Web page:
Fair enough. Archer says in the comments of the second post:

On further reflection, I don’t think I want to be fighting being alarmed about methane bubbles in the Arctic. I am alarmed too, but perhaps I’m alarmed for a longer time frame than some.

The thing is, we don’t need no stinking methane bubbles to be alarmed hawks. Business as usual is beyond catastrophic according to the recent scientific literature (see Our hellish future: Definitive NOAA-led report on U.S. climate impacts warns of scorching 9 to 11°F warming over most of inland U.S. by 2090 with Kansas above 90°F some 120 days a year — and that isn’t the worst case, it’s business as usual!)

I go through about 50 recent studies here. They make clear the key impacts we face in the coming decades if we stay anywhere near our current emissions path:

  • Staggeringly high temperature rise, especially over land — some 10°F over much of the United States
  • Permanent Dust Bowl conditions over the U.S. Southwest and many other heavily populated and arable regions around the globe
  • Sea level rise of around 1 foot by 2050, then 4 to 6 feet (or more) by 2100, rising some 6 to 12 inches (or more) each decade thereafter
  • Massive species loss on land and sea — perhaps 50% or more of all biodiversity
  • Much more extreme weather
  • Food insecurity — the increasingly difficulty task of feeding 7 billion, then 8 billion, and then 9 billion people in a world with an ever-worsening climate.
  • Myriad direct health impacts

Remember, these will all be happening simultaneously and getting worse decade after decade. Equally tragic, a 2009 NOAA-led study found the worst impacts would be largely irreversible for 1000 years.

The single biggest failure of messaging by climate scientists (until very recently) has been the failure to explain to the public, opinion makers, and the media that business-as-usual warming results in simultaneous, ever-worsening impacts that, individually, are each beyond catastrophic, but combined are unimaginablly horrific.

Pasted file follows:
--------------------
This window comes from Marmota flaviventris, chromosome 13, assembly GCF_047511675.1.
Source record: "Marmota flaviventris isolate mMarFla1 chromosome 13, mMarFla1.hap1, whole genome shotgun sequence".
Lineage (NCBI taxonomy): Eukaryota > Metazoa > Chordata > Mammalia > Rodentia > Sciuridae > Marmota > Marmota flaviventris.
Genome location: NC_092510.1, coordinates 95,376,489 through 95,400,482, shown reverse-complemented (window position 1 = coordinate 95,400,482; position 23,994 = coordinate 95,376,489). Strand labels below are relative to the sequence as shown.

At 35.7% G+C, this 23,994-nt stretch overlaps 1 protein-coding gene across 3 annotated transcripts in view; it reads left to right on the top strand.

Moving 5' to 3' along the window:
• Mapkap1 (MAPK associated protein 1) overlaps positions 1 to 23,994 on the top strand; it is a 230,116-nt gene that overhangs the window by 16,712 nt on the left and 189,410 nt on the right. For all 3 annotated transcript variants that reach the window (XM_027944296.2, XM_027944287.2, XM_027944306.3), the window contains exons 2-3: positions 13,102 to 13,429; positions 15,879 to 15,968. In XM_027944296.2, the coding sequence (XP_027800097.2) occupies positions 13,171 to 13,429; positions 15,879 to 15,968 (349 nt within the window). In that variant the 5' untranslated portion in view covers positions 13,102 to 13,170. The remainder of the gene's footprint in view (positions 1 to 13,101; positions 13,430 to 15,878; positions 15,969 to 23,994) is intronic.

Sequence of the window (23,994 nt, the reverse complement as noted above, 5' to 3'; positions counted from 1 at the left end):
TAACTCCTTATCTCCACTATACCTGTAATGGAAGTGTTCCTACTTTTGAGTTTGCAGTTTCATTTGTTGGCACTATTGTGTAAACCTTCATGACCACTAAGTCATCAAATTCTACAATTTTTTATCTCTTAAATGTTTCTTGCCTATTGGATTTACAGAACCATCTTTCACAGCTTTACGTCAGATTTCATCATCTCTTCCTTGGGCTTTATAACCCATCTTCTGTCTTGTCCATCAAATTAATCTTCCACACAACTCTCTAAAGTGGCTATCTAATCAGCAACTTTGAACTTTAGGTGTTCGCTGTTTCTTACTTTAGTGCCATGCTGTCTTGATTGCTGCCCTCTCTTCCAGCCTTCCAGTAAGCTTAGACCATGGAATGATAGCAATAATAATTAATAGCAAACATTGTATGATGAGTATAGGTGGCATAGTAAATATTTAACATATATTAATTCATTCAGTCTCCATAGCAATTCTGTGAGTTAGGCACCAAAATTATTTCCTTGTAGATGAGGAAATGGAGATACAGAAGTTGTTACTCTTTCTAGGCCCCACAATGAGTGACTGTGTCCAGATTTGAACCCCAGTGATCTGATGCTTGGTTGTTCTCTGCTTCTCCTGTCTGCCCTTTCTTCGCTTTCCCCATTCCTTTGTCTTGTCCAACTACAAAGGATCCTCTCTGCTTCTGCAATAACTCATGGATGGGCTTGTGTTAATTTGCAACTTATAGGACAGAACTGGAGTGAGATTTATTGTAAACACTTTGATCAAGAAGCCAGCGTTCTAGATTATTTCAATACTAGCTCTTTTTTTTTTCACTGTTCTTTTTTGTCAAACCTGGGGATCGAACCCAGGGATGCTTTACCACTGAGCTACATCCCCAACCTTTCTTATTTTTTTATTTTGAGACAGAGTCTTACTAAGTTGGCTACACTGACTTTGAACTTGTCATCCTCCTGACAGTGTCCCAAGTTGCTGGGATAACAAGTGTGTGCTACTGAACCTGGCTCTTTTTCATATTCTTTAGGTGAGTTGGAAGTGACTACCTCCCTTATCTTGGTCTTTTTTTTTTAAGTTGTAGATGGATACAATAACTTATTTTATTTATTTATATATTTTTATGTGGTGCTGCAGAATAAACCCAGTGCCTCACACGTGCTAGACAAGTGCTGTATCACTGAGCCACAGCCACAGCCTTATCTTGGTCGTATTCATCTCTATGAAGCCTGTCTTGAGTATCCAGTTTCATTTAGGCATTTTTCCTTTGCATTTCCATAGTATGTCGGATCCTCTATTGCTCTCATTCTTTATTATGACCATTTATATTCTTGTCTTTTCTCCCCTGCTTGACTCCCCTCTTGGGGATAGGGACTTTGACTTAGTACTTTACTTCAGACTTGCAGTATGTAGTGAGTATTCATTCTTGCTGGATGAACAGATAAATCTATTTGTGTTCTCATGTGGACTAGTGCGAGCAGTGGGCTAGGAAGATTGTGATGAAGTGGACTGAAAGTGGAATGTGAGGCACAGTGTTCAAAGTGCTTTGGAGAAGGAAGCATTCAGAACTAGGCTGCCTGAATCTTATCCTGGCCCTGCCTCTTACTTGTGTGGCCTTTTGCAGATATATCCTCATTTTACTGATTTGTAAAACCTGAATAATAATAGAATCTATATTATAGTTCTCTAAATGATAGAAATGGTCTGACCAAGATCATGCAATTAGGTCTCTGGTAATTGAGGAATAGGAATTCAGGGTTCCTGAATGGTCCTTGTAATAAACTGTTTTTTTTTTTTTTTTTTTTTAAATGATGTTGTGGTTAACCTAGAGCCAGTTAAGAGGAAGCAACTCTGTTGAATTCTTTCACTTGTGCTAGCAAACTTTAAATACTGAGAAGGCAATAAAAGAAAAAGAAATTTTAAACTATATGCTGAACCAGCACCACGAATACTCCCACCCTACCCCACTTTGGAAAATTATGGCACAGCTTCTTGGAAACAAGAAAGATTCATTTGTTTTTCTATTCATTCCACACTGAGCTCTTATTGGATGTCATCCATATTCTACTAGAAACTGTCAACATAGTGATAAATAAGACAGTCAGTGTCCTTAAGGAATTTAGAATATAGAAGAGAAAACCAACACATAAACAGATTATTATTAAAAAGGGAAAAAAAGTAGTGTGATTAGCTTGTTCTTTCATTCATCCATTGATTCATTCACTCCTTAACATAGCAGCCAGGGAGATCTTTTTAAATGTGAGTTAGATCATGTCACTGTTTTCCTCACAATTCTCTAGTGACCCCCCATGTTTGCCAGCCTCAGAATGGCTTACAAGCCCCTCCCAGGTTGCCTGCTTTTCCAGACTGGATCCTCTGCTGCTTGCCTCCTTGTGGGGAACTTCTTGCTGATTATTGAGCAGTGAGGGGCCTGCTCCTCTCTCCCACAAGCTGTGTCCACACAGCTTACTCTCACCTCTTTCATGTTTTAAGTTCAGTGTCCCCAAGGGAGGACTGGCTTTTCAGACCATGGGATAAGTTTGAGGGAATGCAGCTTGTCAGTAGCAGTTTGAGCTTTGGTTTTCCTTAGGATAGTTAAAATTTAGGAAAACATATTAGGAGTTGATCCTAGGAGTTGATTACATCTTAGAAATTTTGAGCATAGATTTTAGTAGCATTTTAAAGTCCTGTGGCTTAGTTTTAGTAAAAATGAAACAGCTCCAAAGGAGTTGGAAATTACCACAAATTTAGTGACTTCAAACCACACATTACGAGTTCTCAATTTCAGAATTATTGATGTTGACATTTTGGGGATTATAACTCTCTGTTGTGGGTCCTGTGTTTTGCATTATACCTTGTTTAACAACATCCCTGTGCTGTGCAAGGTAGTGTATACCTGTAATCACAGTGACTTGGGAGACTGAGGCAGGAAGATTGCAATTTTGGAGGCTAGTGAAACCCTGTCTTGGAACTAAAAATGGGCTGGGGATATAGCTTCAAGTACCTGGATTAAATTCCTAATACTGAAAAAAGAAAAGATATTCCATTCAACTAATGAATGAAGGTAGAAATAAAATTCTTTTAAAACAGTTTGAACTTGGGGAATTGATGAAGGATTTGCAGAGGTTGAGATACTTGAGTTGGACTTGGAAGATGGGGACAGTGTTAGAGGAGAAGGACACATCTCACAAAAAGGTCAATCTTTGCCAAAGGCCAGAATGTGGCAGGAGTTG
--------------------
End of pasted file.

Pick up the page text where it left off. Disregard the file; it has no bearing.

By virtue of their success in promoting doubt and inaction, the snooze button pushers have, tragically and ironically, turned the worst-case scenario into business as usual.

If “the extinction of human life on Earth” or “a runaway greenhouse” are your criteria for being alarmed, then, you need methane hydrates.

If desperately trying to feed 9 billion people by mid-century in a world with a ruined, yet ever-worsening climate is your criterion — as I argued it should be in my recent Nature piece — then CO2 is more than sufficient to wake anyone up, sadly. Well, it’s sufficient to wake them up until they join the Obama administration — see Steven Chu on climate change (2/09): “Wake up,” America, “we’re looking at a scenario where there’s no more agriculture in California.”

Put another way, we’ve already got a 9-alarm fire we’re ignoring. One more alarm won’t wake up the Ambien crowd.

For the record, the worst-case scenario without methane hydrates is, well, pretty friggin’ bad:

Finally, I do think most of the people looking at the emissions from a defrosting tundra along with the potential for methane hydrate releases are probably not looking at the current business-as-usual warming cases, since those were the IPCC’s worst-case scenarios just a few years ago.

But it’s pretty clear that on business as usual, the Arctic is going to get very, very, very warm this decade (see “M.I.T. doubles its 2095 warming projection to 10°F — with 866 ppm and Arctic warming of 20°F”).

And that it will ultimately get even warmer than that:

But, of course, modern civilization as we know it today can’t survive anywhere near such warming. Surely humanity wouldn’t be so self-destructively unalarmed as to let this happen?